Who discovered the Baths?
a) a prince
b) a major
c) some pigs
d) the Romans
|Excavations at the Great Baths|
Answer: A B or C.
When the Romans came to Bath in the first century AD the local Celtic tribe was the Dobunni . The Dobunni had been worshiping a local god called Sulis.
Twenty years later the Romans built a religious and bathing complex on the site. They dedicated the temple to Sulis Minerva, a combination of the Celtic god Sulis and the Roman Goddess Minerva.
The Roman bathing complex fell into disrepair after the Fall of Rome but people continued to enjoy the hot spring, building new facilities over it. In 1878, Major Charles Davis unearthed the Great Bath when he was looking for the source of leak.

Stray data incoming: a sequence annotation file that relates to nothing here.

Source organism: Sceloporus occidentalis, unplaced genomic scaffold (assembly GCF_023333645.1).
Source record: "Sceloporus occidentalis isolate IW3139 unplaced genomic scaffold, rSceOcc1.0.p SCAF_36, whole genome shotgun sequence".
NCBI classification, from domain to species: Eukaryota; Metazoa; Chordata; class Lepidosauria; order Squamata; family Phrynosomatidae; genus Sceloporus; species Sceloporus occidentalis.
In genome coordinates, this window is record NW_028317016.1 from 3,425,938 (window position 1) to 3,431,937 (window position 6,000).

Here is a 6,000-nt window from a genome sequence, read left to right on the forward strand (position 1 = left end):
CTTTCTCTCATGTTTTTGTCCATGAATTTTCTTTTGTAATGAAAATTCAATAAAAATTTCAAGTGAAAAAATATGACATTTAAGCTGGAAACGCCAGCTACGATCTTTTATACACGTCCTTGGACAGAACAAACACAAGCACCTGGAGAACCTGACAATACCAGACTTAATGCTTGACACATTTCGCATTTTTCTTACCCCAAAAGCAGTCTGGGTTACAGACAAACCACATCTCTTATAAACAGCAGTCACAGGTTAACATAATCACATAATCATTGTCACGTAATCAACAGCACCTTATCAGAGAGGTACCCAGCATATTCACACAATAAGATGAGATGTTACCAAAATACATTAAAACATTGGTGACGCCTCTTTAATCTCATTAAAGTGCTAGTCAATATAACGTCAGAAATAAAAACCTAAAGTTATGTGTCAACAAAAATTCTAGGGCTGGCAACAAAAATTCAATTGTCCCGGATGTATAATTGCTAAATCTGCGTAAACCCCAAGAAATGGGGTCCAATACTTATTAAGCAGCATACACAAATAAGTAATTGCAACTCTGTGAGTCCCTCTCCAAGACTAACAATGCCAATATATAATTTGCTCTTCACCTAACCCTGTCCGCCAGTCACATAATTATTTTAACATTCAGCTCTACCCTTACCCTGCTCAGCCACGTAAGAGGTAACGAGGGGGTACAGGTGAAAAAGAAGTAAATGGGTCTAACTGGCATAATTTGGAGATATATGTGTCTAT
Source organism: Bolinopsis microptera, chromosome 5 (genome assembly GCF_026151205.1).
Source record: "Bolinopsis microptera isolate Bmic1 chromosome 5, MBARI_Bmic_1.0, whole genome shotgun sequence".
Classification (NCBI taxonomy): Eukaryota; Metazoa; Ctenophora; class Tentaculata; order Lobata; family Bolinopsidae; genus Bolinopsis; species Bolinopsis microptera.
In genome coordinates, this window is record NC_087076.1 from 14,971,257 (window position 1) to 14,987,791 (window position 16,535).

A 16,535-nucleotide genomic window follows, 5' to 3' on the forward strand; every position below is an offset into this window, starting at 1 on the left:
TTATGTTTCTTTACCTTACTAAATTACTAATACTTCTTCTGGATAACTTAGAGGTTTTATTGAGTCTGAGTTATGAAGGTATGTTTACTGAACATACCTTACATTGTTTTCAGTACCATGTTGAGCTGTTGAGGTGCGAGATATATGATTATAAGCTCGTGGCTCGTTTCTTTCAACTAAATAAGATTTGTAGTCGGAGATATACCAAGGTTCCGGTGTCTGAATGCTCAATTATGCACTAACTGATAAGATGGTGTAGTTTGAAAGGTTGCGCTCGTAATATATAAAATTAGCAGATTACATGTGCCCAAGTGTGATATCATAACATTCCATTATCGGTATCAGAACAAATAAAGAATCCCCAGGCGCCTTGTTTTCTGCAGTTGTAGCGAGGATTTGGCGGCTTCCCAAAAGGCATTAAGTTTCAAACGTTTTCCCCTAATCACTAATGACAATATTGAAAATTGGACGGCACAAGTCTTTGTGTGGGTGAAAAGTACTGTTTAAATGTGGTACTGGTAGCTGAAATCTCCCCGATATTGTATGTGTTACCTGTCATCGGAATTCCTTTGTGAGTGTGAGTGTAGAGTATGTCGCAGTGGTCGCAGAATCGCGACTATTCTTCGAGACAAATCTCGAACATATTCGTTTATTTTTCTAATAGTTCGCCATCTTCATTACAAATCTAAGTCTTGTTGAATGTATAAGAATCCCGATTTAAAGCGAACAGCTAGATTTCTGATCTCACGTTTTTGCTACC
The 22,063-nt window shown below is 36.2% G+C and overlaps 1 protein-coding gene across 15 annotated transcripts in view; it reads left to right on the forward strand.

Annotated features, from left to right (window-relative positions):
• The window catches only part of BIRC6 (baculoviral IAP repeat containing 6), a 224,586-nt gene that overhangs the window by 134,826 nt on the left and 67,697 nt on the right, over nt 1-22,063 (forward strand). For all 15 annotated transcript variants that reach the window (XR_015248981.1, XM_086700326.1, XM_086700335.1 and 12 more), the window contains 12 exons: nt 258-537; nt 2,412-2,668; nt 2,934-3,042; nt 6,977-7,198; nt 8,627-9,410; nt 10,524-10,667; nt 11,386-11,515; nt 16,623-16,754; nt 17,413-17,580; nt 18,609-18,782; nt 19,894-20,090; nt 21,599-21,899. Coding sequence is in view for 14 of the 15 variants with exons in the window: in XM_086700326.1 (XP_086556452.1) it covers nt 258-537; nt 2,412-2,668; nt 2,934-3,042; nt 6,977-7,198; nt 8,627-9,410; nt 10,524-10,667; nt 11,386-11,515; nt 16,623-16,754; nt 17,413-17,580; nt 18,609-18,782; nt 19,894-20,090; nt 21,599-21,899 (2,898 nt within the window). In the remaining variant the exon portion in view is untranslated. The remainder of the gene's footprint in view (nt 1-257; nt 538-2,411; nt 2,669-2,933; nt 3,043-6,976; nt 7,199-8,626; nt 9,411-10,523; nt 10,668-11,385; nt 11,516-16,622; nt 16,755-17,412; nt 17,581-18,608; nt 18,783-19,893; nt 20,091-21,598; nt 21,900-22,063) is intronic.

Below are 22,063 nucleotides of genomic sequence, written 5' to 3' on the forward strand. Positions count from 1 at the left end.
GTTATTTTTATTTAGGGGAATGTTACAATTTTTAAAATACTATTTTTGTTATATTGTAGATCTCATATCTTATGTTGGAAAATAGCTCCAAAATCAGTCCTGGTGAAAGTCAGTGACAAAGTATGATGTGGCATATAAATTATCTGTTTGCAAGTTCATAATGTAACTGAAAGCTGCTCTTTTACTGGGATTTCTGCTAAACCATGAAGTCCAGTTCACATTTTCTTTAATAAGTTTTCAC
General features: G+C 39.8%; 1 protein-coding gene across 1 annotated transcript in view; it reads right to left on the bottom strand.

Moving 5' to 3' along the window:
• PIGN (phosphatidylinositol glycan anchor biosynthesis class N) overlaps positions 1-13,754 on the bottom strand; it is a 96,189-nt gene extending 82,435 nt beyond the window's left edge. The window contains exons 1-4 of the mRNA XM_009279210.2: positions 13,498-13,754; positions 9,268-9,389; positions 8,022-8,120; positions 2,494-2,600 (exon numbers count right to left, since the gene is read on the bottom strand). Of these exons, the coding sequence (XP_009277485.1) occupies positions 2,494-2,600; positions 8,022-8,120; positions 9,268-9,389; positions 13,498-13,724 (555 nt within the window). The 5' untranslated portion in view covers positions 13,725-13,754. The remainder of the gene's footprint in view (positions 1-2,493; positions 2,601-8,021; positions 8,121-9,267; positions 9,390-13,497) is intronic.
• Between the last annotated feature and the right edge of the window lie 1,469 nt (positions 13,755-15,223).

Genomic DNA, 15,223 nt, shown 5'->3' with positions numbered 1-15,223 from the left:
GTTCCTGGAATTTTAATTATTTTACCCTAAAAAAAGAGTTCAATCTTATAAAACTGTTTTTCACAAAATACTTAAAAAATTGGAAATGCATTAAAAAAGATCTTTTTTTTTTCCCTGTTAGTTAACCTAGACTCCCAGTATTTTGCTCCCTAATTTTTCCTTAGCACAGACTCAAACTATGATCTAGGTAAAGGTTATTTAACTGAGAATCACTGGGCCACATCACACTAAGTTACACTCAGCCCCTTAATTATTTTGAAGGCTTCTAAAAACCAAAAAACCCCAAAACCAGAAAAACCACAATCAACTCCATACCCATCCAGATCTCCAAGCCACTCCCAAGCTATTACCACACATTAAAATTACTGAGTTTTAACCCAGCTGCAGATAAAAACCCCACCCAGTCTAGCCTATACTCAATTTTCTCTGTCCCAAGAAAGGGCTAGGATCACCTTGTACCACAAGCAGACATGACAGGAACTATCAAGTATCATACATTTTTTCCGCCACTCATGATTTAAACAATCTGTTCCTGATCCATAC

While some would credit the Medieval King Edgar as the founder of Bath, others prefer to go back in time to 863 BC to a story about a man and his pigs.
According to the legend, it was King Lear’s father, Bladud who founded Bath, but if you read the legend carefully the spring was actually discovered by pigs.
Bladud had contracted leprosy while studying in Greece. He was cast out of court when he got home for fear that the disease would spread to the rest of the court. Reduced to working as a swine herder, his pigs soon contracted the disease.
One day when he was out, his pigs started rolling around in some warm mud. Surprisingly, the pig’s skin had cleared after wallowing in the mud. Intrigued, he decided to jump in the mud too. Miraculously, his leprosy was cured.
The cured Bladud returned to court eventually becoming king.